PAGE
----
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J & J Sports Productions, Inc. v. Three Brothers of Hyattsville, LLC

United States District Court, D. Maryland, Southern Division

September 8, 2017



          Charles B. Day United States Magistrate Judge

         Before this Court is Plaintiff's Memorandum of Law in Support of Plaintiff's Motion for Attorneys' Fees and Costs (ECF No. 43) (the “Motion”). Plaintiff J &J Sports Production, Inc. (“Plaintiff”) filed a complaint against Defendant Three Brothers of Hyattsville (“Defendant”), alleging Defendant (1) violated 47 U.S.C. § 605[1]; (2) violated 47 U.S.C. § 553[2]; and (3) acted in ways amounting to tortuous conversion. ECF No. 1, p. 1-5. The Court has reviewed the Motion, related memoranda, and applicable law. No hearing is deemed necessary. See Local Rule 105.6 (D. Md.). For the reasons presented below, the Court GRANTS in part and DENIES in part the Motion.

         I. Factual Background

         Plaintiff owns certain nationwide television commercial distribution rights to the Floyd Mayweather, Jr v. Robert Guerrero, WBC Welterweight Championship Fight Program, telecast nationwide on Saturday, May 4, 2013 (“the Program”). Id. at 2-3. Plaintiff entered into various sublicensing agreements with commercial entities throughout North America, including restaurants, bars, hotels, etc., whereby these entities were granted the right to publicly show the Program to their patrons. Id. at 3. Plaintiff alleged that Defendant “did unlawfully publish, divulge and exhibit the Program” at its establishment without entering into such an agreement with Plaintiff. Id.

         A bench trial was held on July 5, 2017, where the Court granted judgment in favor of Plaintiff as to Count I, awarding $6, 600. ECF No. 41, 42. Plaintiff now seeks an award of attorney's fees and costs. ECF No. 43.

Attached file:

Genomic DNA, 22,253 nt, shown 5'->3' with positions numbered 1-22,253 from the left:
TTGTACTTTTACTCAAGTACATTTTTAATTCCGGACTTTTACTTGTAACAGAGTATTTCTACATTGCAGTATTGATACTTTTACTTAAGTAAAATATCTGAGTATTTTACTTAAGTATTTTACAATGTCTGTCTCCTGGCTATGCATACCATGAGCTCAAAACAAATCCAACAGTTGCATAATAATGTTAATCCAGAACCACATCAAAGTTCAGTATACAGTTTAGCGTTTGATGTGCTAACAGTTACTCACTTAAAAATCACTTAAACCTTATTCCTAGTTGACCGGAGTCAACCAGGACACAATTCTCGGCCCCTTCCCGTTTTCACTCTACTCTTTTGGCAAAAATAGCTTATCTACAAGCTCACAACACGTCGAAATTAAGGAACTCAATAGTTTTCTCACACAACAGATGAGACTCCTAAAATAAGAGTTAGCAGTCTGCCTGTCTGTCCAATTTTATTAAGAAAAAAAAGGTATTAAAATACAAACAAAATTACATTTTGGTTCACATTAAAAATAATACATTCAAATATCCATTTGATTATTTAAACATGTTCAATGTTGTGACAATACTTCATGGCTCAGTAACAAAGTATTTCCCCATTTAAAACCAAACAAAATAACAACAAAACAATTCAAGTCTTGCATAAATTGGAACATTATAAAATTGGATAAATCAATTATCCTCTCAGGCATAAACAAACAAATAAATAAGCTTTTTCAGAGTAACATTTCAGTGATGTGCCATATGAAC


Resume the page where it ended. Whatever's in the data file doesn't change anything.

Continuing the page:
II. Discussion

         The Court granted judgment in favor of Plaintiff pursuant 47 U.S.C. § 605. Transcript of Record at 3:20-24.[3] Section 605(e)(3)(B)(iii) provides that the Court “shall direct the recovery of full costs, including awarding reasonable attorneys' fees to an aggrieved party who prevails.”

         a. Plaintiff's Entitlement to Costs

         The Court finds that the costs incurred are reasonable. Under Rule 54(d) of the Federal Rules of Civil Procedure, “[u]nless a federal statute, these rules, or a court order provides otherwise, costs--other than attorney's fees--should be allowed to the prevailing party.” Fed.R.Civ.P. 54(d)(1). It is established that the party that is “entitled to recover attorney's fees [is] also entitled to recover reasonable litigation-related expenses as part of their overall award.” Kabore v. Anchor Staffing, Inc., No. L-10-3204, 2012 WL 5077636, at *10 (D. Md. Oct. 17, 2012).

         The actual amount sought, as outlined below, is $1, 412.85, but Plaintiff requested only $1, 372.00 in the Motion. ECF No. 43, p. 2. Plaintiff honors this miscalculation in its subsequent filings, claiming “Plaintiff will only be requesting $1, 372.00, as this is the amount requested in its original Request for Costs.” ECF No. 45-11, p. 2.

Investigator fee


Complaint filing fee


Private Process Server Fee


Courier charges


Photocopies charges


Investigative expenses



$1, 412.85[4]

         Defendant objects to the costs requested by Plaintiff, arguing that Plaintiff did not file its Bill of Costs in the format required by Local Rule 109.1. Defendant specifies that Plaintiff's filings are not in the requisite format for a Bill of Costs because the request was not “accompanied by a memorandum setting forth the grounds and authorities supporting the request” nor had the “vouchers or bills supporting the costs being requested . . . attached as exhibits.” While Defendant accurately identifies this deficiency in Plaintiff's filing, Plaintiff remedied the matter in its “Memorandum in Support of Plaintiff's Response to Defendant's Opposition to Plaintiff's Motion for Attorney's Fees and Costs” (ECF No. 45-1) by filing a supporting memorandum (ECF No. 45-11) and documentation supporting most of its costs (ECF No. 45-12). However, Plaintiff failed to provide a “voucher or bill” supporting the cost of the courier charge for $11.83. Without this documentation, the Court will not award Plaintiff reimbursement for that cost, reducing Plaintiff's claim to $1, 401.02. However, the lack of support for the courier charge is inconsequential because Plaintiff is requesting $40.85 less than it would otherwise be entitled to, encompassing in that amount the unsupported courier charge. The Court finds that as the prevailing party, Plaintiff is entitled to recover reasonable costs incurred for a total of $1, 372.00.

         b. Plaintiff's Entitlement to Attorney's Fees

         In calculating an award of attorney's fees, Courts begin with the lodestar calculation. Robinson v. Equifax Info. Servs., LLC, 560 F.3d 235, 243 (4th Cir. 2009) (citing Grissom v. TheMills Corp., 549 F.3d 313, 320 (4th Cir. 2008)). The lodestar figure equals the number of reasonable hours expended by counsel multiplied by a ...

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